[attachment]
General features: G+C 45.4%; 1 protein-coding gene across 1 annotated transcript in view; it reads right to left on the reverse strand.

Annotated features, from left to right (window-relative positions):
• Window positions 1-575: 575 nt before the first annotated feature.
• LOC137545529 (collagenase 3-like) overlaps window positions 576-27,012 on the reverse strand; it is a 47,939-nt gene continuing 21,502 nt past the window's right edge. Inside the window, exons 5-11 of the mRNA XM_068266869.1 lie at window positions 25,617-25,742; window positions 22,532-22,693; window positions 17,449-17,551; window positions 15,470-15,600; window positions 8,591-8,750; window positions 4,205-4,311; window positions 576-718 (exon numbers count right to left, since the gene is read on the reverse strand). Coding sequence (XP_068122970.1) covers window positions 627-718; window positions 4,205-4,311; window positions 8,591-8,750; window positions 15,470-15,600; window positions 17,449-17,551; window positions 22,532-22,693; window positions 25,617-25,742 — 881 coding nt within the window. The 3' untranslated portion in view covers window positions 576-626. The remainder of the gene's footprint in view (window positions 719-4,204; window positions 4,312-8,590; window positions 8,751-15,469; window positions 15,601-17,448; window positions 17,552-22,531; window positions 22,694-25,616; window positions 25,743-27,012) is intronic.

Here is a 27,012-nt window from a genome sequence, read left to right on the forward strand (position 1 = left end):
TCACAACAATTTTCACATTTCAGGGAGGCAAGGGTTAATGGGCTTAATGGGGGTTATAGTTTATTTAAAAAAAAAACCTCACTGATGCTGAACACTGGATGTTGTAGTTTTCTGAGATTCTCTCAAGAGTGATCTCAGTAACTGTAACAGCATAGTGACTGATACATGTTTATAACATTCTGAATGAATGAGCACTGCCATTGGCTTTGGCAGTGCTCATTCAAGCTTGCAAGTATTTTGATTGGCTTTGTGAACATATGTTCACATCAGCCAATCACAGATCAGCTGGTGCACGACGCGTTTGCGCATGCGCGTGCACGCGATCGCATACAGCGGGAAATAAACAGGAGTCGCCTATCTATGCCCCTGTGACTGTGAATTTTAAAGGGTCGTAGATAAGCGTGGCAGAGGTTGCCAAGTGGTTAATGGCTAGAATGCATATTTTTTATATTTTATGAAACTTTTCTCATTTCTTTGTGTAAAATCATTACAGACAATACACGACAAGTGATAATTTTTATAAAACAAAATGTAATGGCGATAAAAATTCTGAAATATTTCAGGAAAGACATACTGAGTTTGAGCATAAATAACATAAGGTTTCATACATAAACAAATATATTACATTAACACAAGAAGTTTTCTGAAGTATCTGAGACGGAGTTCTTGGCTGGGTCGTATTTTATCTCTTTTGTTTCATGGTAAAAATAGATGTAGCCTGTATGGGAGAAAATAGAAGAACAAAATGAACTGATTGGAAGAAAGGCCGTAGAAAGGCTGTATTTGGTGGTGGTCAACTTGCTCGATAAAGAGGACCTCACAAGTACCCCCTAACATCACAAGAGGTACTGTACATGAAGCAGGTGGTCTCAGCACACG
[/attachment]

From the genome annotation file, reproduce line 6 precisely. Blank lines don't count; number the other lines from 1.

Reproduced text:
TCACAACAATTTTCACATTTCAGGGAGGCAAGGGTTAATGGGCTTAATGGGGGTTATAGTTTATTTAAAAAAAAAACCTCACTGATGCTGAACACTGGATGTTGTAGTTTTCTGAGATTCTCTCAAGAGTGATCTCAGTAACTGTAACAGCATAGTGACTGATACATGTTTATAACATTCTGAATGAATGAGCACTGCCATTGGCTTTGGCAGTGCTCATTCAAGCTTGCAAGTATTTTGATTGGCTTTGTGAACATATGTTCACATCAGCCAATCACAGATCAGCTGGTGCACGACGCGTTTGCGCATGCGCGTGCACGCGATCGCATACAGCGGGAAATAAACAGGAGTCGCCTATCTATGCCCCTGTGACTGTGAATTTTAAAGGGTCGTAGATAAGCGTGGCAGAGGTTGCCAAGTGGTTAATGGCTAGAATGCATATTTTTTATATTTTATGAAACTTTTCTCATTTCTTTGTGTAAAATCATTACAGACAATACACGACAAGTGATAATTTTTATAAAACAAAATGTAATGGCGATAAAAATTCTGAAATATTTCAGGAAAGACATACTGAGTTTGAGCATAAATAACATAAGGTTTCATACATAAACAAATATATTACATTAACACAAGAAGTTTTCTGAAGTATCTGAGACGGAGTTCTTGGCTGGGTCGTATTTTATCTCTTTTGTTTCATGGTAAAAATAGATGTAGCCTGTATGGGAGAAAATAGAAGAACAAAATGAACTGATTGGAAGAAAGGCCGTAGAAAGGCTGTATTTGGTGGTGGTCAACTTGCTCGATAAAGAGGACCTCACAAGTACCCCCTAACATCACAAGAGGTACTGTACATGAAGCAGGTGGTCTCAGCACACG